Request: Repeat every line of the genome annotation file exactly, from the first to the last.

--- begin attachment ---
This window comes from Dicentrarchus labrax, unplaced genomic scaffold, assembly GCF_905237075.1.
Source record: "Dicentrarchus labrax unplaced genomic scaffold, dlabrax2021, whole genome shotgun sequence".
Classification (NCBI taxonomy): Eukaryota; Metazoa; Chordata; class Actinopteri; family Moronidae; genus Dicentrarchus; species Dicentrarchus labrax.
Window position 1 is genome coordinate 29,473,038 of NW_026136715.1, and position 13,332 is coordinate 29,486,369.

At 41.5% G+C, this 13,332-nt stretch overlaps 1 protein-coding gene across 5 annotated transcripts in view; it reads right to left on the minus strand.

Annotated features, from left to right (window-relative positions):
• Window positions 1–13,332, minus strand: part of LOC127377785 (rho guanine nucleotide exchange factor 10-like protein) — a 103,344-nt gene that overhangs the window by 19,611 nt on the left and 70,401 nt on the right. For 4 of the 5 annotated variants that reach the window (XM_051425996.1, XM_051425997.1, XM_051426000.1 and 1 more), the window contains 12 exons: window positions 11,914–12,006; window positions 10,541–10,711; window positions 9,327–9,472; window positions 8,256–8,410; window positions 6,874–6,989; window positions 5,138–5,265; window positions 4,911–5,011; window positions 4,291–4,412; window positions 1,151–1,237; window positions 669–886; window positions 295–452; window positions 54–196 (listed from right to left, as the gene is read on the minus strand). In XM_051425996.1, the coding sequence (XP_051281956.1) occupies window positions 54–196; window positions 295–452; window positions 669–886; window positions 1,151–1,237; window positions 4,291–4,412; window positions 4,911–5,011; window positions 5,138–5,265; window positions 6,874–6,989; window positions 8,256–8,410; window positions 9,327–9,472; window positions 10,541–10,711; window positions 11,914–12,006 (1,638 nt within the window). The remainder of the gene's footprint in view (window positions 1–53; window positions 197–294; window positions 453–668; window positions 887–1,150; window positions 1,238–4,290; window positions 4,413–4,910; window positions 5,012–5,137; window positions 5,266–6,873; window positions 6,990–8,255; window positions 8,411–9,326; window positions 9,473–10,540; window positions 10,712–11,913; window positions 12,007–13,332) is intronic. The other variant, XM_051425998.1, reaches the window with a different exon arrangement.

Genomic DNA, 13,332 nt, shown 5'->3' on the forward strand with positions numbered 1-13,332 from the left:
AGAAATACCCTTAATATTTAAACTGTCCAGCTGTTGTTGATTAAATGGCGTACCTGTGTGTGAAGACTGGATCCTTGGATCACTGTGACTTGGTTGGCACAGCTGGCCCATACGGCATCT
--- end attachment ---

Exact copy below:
This window comes from Dicentrarchus labrax, unplaced genomic scaffold, assembly GCF_905237075.1.
Source record: "Dicentrarchus labrax unplaced genomic scaffold, dlabrax2021, whole genome shotgun sequence".
Classification (NCBI taxonomy): Eukaryota; Metazoa; Chordata; class Actinopteri; family Moronidae; genus Dicentrarchus; species Dicentrarchus labrax.
Window position 1 is genome coordinate 29,473,038 of NW_026136715.1, and position 13,332 is coordinate 29,486,369.

At 41.5% G+C, this 13,332-nt stretch overlaps 1 protein-coding gene across 5 annotated transcripts in view; it reads right to left on the minus strand.

Annotated features, from left to right (window-relative positions):
• Window positions 1–13,332, minus strand: part of LOC127377785 (rho guanine nucleotide exchange factor 10-like protein) — a 103,344-nt gene that overhangs the window by 19,611 nt on the left and 70,401 nt on the right. For 4 of the 5 annotated variants that reach the window (XM_051425996.1, XM_051425997.1, XM_051426000.1 and 1 more), the window contains 12 exons: window positions 11,914–12,006; window positions 10,541–10,711; window positions 9,327–9,472; window positions 8,256–8,410; window positions 6,874–6,989; window positions 5,138–5,265; window positions 4,911–5,011; window positions 4,291–4,412; window positions 1,151–1,237; window positions 669–886; window positions 295–452; window positions 54–196 (listed from right to left, as the gene is read on the minus strand). In XM_051425996.1, the coding sequence (XP_051281956.1) occupies window positions 54–196; window positions 295–452; window positions 669–886; window positions 1,151–1,237; window positions 4,291–4,412; window positions 4,911–5,011; window positions 5,138–5,265; window positions 6,874–6,989; window positions 8,256–8,410; window positions 9,327–9,472; window positions 10,541–10,711; window positions 11,914–12,006 (1,638 nt within the window). The remainder of the gene's footprint in view (window positions 1–53; window positions 197–294; window positions 453–668; window positions 887–1,150; window positions 1,238–4,290; window positions 4,413–4,910; window positions 5,012–5,137; window positions 5,266–6,873; window positions 6,990–8,255; window positions 8,411–9,326; window positions 9,473–10,540; window positions 10,712–11,913; window positions 12,007–13,332) is intronic. The other variant, XM_051425998.1, reaches the window with a different exon arrangement.

Genomic DNA, 13,332 nt, shown 5'->3' on the forward strand with positions numbered 1-13,332 from the left:
AGAAATACCCTTAATATTTAAACTGTCCAGCTGTTGTTGATTAAATGGCGTACCTGTGTGTGAAGACTGGATCCTTGGATCACTGTGACTTGGTTGGCACAGCTGGCCCATACGGCATCT